The game cleverly reminds you of this at regular intervals too, offering constant feedback in the form of characters “remembering” your actions and playing into heavier options that could mean the difference between life and death. The first time through these games, each choice feels monumental and I guess that’s partly the reason these games are regarded so highly. Multiple playthroughs do reveal the relatively straight forward and surprisingly rigid system at work here though, where choices you make don’t wholly affect the world until the final act of the game, where big choices can result in big fluctuations to the ending. It’s this illusion of choice that keeps people coming back for more though and it’s certainly a winning formula that’s done so well in the past, especially given how the original game catapulted the studio to super-stardom.
The special features are a great touch too, albeit a little bittersweet given what we know of the studio’s demise now. From behind the scenes featurettes to an art gallery of rotating models through to a built-in music player, The Walking Dead delivers a definitive edition that’s sure to please fans whilst enticing newcomers into the fold to give these games a go. The graphical up-scaling is relatively good too, with sharp lines and more vibrand colours, with a dynamic lighting system that helps early scenes stand out. Of course, if you’ve played these games before the collection itself offers nothing new in terms of gameplay but the updated graphics are certainly a nice touch.
Still, if you’re a fan of Telltale games or have never experienced The Walking Dead before, this is most certainly worth checking out. With all Walking Dead titles together and an impressive array of extras to sink your teeth into, Telltale’s shining jewel dusts itself down and delivers a solid performance, albeit with a few minor technical hiccups along the way. Of course, if you already own any of the Walking Dead games, there’s not enough here to recommend re-buying this collection but seeing the wealth of content added to sweeten the deal does make this a tempting prospect.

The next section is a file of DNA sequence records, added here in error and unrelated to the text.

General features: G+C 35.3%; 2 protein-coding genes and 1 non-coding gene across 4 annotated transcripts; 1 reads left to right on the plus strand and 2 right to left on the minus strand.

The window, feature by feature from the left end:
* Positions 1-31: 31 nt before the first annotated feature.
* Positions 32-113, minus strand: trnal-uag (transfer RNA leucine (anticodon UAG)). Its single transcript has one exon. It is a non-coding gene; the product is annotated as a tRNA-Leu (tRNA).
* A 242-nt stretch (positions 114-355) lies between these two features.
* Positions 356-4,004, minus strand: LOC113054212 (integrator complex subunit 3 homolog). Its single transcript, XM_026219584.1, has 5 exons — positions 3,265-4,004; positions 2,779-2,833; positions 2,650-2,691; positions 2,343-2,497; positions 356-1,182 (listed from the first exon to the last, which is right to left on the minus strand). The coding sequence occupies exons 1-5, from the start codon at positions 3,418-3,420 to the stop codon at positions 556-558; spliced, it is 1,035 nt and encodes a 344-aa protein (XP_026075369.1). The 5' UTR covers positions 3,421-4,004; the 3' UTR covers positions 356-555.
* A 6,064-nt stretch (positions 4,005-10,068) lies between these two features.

Acting as a celebratory reminder of The Walking Dead and how monumental its influence was over the video game industry, what better way to celebrate that than with a massive collection showcasing the best this studio has to offer. Those looking for gameplay upgrades may well be disappointed and some of the limitations with the aging engine can be felt all these years later, despite the graphical upscaling used to smooth over these sharp edges. Still, The Walking Dead: The Telltale Definitive Series is a lovely collection, one that brings all things Telltale Walking Dead together into one package, perfect for fans and newcomers alike.
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Verdict - 8/10